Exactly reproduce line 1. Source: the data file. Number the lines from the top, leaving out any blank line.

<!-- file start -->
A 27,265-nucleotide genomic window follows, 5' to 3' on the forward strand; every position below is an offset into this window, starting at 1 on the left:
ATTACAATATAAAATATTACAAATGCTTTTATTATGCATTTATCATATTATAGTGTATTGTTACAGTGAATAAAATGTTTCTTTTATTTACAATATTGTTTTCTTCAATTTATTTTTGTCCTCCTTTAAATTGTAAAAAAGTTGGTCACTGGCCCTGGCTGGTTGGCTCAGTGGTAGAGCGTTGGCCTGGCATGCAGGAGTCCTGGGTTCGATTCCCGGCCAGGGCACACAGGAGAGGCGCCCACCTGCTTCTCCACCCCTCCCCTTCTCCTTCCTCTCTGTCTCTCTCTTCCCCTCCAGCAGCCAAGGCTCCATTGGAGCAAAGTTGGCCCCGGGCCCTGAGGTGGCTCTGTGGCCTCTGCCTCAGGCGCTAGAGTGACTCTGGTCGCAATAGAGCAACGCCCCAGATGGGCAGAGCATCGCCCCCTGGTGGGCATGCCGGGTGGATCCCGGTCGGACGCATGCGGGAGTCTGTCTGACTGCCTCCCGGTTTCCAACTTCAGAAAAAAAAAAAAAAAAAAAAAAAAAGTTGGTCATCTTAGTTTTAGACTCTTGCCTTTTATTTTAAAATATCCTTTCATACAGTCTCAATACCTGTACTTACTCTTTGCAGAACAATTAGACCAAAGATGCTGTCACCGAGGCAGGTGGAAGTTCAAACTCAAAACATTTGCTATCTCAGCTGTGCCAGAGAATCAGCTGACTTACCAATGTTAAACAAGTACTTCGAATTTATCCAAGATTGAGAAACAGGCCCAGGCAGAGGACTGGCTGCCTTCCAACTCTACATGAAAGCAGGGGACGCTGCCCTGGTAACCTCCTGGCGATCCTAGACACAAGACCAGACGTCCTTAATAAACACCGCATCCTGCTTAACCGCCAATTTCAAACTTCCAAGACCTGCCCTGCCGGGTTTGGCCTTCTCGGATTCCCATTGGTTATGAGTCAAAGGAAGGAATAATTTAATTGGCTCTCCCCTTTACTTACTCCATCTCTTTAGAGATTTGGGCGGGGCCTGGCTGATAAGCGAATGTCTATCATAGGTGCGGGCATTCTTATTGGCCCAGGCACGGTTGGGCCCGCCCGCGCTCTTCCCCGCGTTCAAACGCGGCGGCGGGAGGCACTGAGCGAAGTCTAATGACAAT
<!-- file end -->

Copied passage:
A 27,265-nucleotide genomic window follows, 5' to 3' on the forward strand; every position below is an offset into this window, starting at 1 on the left: